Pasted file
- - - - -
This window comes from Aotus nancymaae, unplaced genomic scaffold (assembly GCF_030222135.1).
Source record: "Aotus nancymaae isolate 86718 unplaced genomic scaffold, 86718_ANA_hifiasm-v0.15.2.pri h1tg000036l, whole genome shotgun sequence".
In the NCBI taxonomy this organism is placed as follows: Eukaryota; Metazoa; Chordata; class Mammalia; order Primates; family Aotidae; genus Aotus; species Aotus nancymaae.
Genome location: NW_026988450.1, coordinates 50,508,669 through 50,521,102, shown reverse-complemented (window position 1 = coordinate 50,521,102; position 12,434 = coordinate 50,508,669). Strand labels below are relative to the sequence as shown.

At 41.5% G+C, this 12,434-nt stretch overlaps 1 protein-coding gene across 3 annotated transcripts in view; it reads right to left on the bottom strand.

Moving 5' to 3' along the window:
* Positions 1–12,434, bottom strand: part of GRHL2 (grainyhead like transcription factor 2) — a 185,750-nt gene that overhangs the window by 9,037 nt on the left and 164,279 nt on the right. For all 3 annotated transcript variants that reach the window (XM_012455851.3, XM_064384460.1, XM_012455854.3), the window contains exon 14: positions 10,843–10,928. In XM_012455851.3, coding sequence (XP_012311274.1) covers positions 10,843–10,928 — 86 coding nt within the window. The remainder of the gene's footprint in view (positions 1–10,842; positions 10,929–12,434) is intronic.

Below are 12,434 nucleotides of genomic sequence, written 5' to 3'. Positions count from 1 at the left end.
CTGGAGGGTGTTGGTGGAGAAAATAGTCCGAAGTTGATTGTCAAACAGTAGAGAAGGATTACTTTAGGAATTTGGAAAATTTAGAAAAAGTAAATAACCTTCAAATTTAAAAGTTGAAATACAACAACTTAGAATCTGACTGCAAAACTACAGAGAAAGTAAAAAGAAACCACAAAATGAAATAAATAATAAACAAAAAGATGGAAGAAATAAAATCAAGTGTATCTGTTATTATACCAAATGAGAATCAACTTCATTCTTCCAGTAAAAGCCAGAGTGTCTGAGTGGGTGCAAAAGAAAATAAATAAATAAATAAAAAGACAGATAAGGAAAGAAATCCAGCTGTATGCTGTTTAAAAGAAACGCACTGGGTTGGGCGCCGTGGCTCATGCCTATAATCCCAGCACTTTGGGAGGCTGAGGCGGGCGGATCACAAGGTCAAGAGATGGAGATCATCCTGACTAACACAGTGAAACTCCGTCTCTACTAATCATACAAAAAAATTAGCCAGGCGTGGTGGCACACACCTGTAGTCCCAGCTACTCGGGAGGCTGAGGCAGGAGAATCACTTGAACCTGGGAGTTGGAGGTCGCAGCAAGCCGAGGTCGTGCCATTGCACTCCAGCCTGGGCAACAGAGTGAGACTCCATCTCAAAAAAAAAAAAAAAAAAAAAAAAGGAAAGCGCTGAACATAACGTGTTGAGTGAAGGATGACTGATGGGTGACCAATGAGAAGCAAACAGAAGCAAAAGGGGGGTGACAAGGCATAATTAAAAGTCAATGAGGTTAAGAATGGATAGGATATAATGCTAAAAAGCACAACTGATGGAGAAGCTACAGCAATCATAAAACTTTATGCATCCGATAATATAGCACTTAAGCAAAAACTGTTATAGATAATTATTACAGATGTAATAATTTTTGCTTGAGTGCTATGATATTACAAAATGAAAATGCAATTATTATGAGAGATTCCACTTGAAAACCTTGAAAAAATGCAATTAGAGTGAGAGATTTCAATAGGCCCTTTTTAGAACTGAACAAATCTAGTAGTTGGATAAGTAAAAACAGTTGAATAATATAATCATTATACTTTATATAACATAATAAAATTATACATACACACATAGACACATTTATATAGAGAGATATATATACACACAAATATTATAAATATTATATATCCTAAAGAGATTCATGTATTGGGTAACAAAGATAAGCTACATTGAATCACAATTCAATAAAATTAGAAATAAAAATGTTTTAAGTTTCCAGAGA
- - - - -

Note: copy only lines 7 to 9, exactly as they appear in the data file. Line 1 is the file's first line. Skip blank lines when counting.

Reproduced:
* Positions 1–12,434, bottom strand: part of GRHL2 (grainyhead like transcription factor 2) — a 185,750-nt gene that overhangs the window by 9,037 nt on the left and 164,279 nt on the right. For all 3 annotated transcript variants that reach the window (XM_012455851.3, XM_064384460.1, XM_012455854.3), the window contains exon 14: positions 10,843–10,928. In XM_012455851.3, coding sequence (XP_012311274.1) covers positions 10,843–10,928 — 86 coding nt within the window. The remainder of the gene's footprint in view (positions 1–10,842; positions 10,929–12,434) is intronic.

Below are 12,434 nucleotides of genomic sequence, written 5' to 3'. Positions count from 1 at the left end.
CTGGAGGGTGTTGGTGGAGAAAATAGTCCGAAGTTGATTGTCAAACAGTAGAGAAGGATTACTTTAGGAATTTGGAAAATTTAGAAAAAGTAAATAACCTTCAAATTTAAAAGTTGAAATACAACAACTTAGAATCTGACTGCAAAACTACAGAGAAAGTAAAAAGAAACCACAAAATGAAATAAATAATAAACAAAAAGATGGAAGAAATAAAATCAAGTGTATCTGTTATTATACCAAATGAGAATCAACTTCATTCTTCCAGTAAAAGCCAGAGTGTCTGAGTGGGTGCAAAAGAAAATAAATAAATAAATAAAAAGACAGATAAGGAAAGAAATCCAGCTGTATGCTGTTTAAAAGAAACGCACTGGGTTGGGCGCCGTGGCTCATGCCTATAATCCCAGCACTTTGGGAGGCTGAGGCGGGCGGATCACAAGGTCAAGAGATGGAGATCATCCTGACTAACACAGTGAAACTCCGTCTCTACTAATCATACAAAAAAATTAGCCAGGCGTGGTGGCACACACCTGTAGTCCCAGCTACTCGGGAGGCTGAGGCAGGAGAATCACTTGAACCTGGGAGTTGGAGGTCGCAGCAAGCCGAGGTCGTGCCATTGCACTCCAGCCTGGGCAACAGAGTGAGACTCCATCTCAAAAAAAAAAAAAAAAAAAAAAAAGGAAAGCGCTGAACATAACGTGTTGAGTGAAGGATGACTGATGGGTGACCAATGAGAAGCAAACAGAAGCAAAAGGGGGGTGACAAGGCATAATTAAAAGTCAATGAGGTTAAGAATGGATAGGATATAATGCTAAAAAGCACAACTGATGGAGAAGCTACAGCAATCATAAAACTTTATGCATCCGATAATATAGCACTTAAGCAAAAACTGTTATAGATAATTATTACAGATGTAATAATTTTTGCTTGAGTGCTATGATATTACAAAATGAAAATGCAATTATTATGAGAGATTCCACTTGAAAACCTTGAAAAAATGCAATTAGAGTGAGAGATTTCAATAGGCCCTTTTTAGAACTGAACAAATCTAGTAGTTGGATAAGTAAAAACAGTTGAATAATATAATCATTATACTTTATATAACATAATAAAATTATACATACACACATAGACACATTTATATAGAGAGATATATATACACACAAATATTATAAATATTATATATCCTAAAGAGATTCATGTATTGGGTAACAAAGATAAGCTACATTGAATCACAATTCAATAAAATTAGAAATAAAAATGTTTTAAGTTTCCAGAGA